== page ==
Return to simplicity
By the Ming dynasty, the tea ritual underwent great changes in culture and drinking habits. Loose-leaf tea became the preferred form of tea, replacing the laborious, overly processed tea bricks of ancient times. The expensive golden and silver teaware was exchanged for more natural, rugged tea vessels made of clay, stone, and wood. The clay teapots and porcelain “lidded cups” (gaiwan 盖碗) came into favor. The aesthetics also changed – it called for a more natural, simplistic, one with nature approach. Preparing and drinking tea was not a part of noisy celebrations. Instead, it called for a more contemplative, introverted approach. The ceremonial aspect acquired a more intimate character. Rather than an affluent demonstration, tea became a journey inwards in the search for self.
The journey of tea to Japan
It wasn’t long before tea’s growing popularity crossed the borders of the Chinese empire. Some records suggest tea entered Japan as early as the Sui dynasty. However, it was during the Tang dynasty – a time of unprecedented economic surge and cultural exchange – that tea officially entered Japan. Two monks – Zuicheng (最澄) and Konghai (空海), also known by the names of Saicho and Kukai, first brought back tea seeds and teaware on one of their travels between China and Japan. 300 years later, the monk Rongxi (荣西), or Eisai, planted tea seeds around the then-capital Kyoto. That marked the start of tea cultivation in what would become a symbol of quality tea in Japan.
In the footsteps of its glory in China, tea quickly became prominent in the Japanese empire. Similarly, it became a drink of choice first for the emperor, then for the warriors class. Culture and religion also adopted it for its medicinal properties and spiritual and artistic meaning.
Japanese tea ceremony – between formality and simplicity
The Japanese tea ceremony became known as the custom of preparing, serving, and tasting tea in Japan. By that time, it was heavily influenced by dominating social rites and religion. Buddhism quickly adopted tea. It kept the monks’ bodies and minds alert during days and nights of fasting and meditation. The Imperial palace also favored it. The tea ritual became an important tool of diplomacy and communication in feudal society. The Japanese tea ceremony was loaded with meanings and subtle connotations. Every movement, gesture, and object served a purpose and had to take place at the right time and in the right way. A tea ceremony could last for hours, and the actual tea drinking was only a tiny part of it. Part of this formality remains to this day. It reflects the idea of Ichigo ichie, the uniqueness of every meeting and moment.
The rule breakers
The tea ceremony also underwent big changes with time, along with culture and aesthetics. Similar to the ongoing shift in values and attitudes in China, the tide was also turning in Japan. A more simplistic, minimalistic approach replaced the lavishness and formality of the tea ceremony from ancient times. The new approach valued essence over form. At that time, a monk named Sen no Rikyu introduced the Buddhist values of imperfection, impermanence, and incompletion to the art of tea, creating the wabi-sabi – a concept stating that all things are transient and the beauty hidden in the imperfection.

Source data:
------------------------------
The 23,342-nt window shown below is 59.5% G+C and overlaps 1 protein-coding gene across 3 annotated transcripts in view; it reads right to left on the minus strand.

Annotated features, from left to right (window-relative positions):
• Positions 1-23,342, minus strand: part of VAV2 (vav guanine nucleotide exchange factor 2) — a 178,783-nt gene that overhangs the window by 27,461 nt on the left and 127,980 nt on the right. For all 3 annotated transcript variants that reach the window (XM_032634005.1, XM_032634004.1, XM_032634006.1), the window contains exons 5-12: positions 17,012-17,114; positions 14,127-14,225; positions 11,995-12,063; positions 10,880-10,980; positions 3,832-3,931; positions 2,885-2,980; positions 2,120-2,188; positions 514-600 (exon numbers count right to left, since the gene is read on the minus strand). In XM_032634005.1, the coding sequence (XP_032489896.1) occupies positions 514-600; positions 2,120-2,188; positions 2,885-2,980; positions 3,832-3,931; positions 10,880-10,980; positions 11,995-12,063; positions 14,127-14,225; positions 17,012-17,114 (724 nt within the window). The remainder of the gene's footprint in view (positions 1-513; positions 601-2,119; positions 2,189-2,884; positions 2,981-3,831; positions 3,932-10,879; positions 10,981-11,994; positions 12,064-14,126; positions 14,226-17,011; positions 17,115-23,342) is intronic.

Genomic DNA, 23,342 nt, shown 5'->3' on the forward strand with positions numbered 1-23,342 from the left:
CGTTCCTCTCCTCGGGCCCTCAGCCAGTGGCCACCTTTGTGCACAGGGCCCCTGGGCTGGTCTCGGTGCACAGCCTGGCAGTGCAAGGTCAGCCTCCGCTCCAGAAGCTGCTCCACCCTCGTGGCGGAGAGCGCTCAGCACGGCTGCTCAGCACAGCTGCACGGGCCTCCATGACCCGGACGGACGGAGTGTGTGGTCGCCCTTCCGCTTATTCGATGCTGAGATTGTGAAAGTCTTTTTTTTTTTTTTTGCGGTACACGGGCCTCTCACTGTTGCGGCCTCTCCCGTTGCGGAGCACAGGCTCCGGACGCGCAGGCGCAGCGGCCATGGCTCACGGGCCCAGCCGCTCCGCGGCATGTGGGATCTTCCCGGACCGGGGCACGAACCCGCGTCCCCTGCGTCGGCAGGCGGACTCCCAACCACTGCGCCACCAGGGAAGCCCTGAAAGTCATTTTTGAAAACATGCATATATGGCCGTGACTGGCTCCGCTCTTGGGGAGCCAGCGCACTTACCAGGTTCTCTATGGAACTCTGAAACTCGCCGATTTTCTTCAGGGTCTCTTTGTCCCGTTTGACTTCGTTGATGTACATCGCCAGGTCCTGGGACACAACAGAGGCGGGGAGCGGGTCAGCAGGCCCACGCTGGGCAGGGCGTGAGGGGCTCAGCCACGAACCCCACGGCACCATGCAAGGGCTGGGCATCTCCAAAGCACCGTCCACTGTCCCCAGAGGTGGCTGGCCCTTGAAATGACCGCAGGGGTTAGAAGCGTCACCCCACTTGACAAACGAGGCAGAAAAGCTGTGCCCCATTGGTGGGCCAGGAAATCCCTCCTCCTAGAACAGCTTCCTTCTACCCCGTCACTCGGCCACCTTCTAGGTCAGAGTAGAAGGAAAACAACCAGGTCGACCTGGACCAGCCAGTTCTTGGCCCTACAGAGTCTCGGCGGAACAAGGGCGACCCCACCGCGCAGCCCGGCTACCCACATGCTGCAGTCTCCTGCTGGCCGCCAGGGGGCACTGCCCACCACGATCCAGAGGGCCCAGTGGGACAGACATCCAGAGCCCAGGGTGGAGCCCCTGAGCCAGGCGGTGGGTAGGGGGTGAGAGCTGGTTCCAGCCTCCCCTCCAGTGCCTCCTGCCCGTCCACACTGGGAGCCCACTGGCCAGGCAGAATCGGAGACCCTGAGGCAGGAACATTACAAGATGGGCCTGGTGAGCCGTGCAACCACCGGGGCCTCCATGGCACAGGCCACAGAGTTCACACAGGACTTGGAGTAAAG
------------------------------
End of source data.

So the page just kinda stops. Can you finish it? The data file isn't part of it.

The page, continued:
Tea ceremonies started to take place in simple huts. The invitees were surrounded by simplistic décor and natural objects – stones, wood, a simple ikebana, a scroll of paper. The lack of visual distraction helped the participants to remain conscious and experience the moment – and tea – to the fullest in a meditative yet active, down-to-earth way. Accepting the “here and now” in its impermanence and imperfection became a central notion in the tea ritual. Today, Sen no Rikyu is credited as the father of the Japanese tea ceremony.
A century later, another person started yet another change in tea drinking. A monk named Baisao introduced a new way to prepare tea – by simply boiling loose leaves in a pot of hot water. While loose-leaf tea was already an imperially established standard in China, Japan was still drinking mostly matcha – a tea in powdered form. It was expensive and harder to prepare. Baisao would take loose-leaf tea around Kyoto and boil it right there in a much more casual, freestyle way. He thus introduced a new form of making tea, along with an even more simplistic atmosphere, similar to the Chinese Gongfu Cha, which served as the foundation for Senchado – The Way of Sencha. Hence the tea world in Japan has transformed once again.